implementing parties. 

2. Preference for Permanent Remedies. Local Governments prefer that DOE 
facilities be remediated to a level, which allows unrestricted use, and 
avoids long-term stewardship.  However, where remediation to such a 
level is not practical due to current technical or budgetary 
constraints, ECA wants covenants inserted into final remedy decision 
documents detailing the stewardship plan, and funding.

3. Planning for Stewardship. DOE should plan for site disposition and 
stewardship more systematically than it has to date.  The planning must 
include the identification and involvement of all the parties that may 
have a role in stewardship activities, including local governments.

4. Contingency Planning.  DOE should implement the National Research 
Council recommendation that "DOE should plan for uncertainty and 
fallibility; develop appropriate incentive structures; undertake 
necessary scientific, technical, and social research and development and 
plan to maximize follow-through on phased, iterative and adaptive 
long-term institutional management approaches at sites where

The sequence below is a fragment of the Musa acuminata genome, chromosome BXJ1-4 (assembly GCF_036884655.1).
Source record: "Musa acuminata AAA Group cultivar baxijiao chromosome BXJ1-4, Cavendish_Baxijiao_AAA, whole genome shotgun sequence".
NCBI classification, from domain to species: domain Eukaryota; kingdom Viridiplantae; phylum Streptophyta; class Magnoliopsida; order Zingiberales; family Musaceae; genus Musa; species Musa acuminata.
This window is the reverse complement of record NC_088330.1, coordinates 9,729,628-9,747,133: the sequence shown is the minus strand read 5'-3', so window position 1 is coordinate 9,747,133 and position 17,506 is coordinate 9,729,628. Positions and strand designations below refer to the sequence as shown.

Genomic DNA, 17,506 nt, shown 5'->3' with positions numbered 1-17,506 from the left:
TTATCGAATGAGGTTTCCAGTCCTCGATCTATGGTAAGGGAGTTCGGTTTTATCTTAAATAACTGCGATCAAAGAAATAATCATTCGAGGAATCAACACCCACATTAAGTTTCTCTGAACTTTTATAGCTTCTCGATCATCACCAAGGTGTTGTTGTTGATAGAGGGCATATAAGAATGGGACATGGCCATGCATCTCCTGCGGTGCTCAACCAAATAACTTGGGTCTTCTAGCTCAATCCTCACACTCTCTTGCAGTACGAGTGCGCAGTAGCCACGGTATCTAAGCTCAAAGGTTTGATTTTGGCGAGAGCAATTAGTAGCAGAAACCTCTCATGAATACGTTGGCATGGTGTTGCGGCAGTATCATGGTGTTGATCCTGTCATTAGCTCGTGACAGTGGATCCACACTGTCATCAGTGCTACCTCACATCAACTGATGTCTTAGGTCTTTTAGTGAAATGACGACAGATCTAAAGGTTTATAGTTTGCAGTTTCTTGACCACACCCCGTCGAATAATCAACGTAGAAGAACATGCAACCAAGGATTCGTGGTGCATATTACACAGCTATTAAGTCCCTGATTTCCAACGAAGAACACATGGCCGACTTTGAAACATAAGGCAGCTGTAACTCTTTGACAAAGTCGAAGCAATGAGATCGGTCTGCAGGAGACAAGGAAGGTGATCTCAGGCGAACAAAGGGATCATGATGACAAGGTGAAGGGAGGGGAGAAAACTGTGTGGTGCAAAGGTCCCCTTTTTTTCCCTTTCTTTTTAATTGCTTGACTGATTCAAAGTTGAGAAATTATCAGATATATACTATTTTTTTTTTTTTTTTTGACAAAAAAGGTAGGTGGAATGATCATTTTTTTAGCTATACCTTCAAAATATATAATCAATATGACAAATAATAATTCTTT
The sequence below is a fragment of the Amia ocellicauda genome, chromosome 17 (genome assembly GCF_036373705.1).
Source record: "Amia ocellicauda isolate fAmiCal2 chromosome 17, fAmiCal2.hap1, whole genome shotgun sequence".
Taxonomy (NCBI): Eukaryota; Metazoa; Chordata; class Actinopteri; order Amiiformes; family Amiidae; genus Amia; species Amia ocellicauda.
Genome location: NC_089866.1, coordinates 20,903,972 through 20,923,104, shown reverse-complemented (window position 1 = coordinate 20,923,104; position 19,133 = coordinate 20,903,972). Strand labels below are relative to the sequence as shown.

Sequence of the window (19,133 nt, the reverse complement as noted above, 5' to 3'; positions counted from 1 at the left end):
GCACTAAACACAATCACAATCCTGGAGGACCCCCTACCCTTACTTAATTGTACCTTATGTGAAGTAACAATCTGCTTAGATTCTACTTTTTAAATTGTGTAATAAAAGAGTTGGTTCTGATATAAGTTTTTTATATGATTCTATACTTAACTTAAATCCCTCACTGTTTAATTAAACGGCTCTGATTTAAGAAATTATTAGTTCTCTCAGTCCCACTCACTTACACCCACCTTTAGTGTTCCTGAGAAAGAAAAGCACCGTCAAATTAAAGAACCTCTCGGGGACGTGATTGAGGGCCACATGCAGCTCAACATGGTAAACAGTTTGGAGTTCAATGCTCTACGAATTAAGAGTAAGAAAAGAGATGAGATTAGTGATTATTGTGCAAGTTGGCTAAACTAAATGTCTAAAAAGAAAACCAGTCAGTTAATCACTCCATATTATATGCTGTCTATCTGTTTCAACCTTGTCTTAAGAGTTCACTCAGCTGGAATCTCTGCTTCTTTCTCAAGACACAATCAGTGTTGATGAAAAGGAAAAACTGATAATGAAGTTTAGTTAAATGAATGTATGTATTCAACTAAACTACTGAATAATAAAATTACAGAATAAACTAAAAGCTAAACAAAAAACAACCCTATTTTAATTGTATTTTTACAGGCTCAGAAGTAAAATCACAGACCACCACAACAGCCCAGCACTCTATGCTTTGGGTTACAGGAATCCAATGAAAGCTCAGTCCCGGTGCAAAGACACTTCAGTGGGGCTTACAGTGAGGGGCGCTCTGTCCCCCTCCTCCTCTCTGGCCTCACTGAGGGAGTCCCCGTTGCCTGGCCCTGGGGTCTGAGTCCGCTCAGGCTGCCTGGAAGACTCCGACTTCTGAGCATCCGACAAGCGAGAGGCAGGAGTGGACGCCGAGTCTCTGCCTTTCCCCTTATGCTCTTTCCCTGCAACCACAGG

contaminants remain."  

5. Funding for Long-Term Stewardship. Funding for stewardship activities 
must be adequate and reliable.  Before the final remedy is agreed to at 
a site, DOE, EPA and the state, with input from the local government, 
must ensure that the funding for the required stewardship activity will 
provide permanent financial security, clearly define the role of the 
parties who will manage the funding and clearly identify the funding 

6. Environmental Contamination. DOE must fully characterize document, 
map and fully disclose environmental contamination, cleanup level and 
long-term stewardship activities at its sites, and provide this detailed 
information to the communities impacted by its Sites.  Local communities 
require detailed characterization and environmental contamination 
information so as to be prepared to deal with long-term stewardship 
failures when they occur.

7. Technological Advances: Re-evaluation and Modification of the Remedy. 
DOE or subsequent federal managers should implement a systematic process 
for re-evaluating and modifying existing end states over time to ensure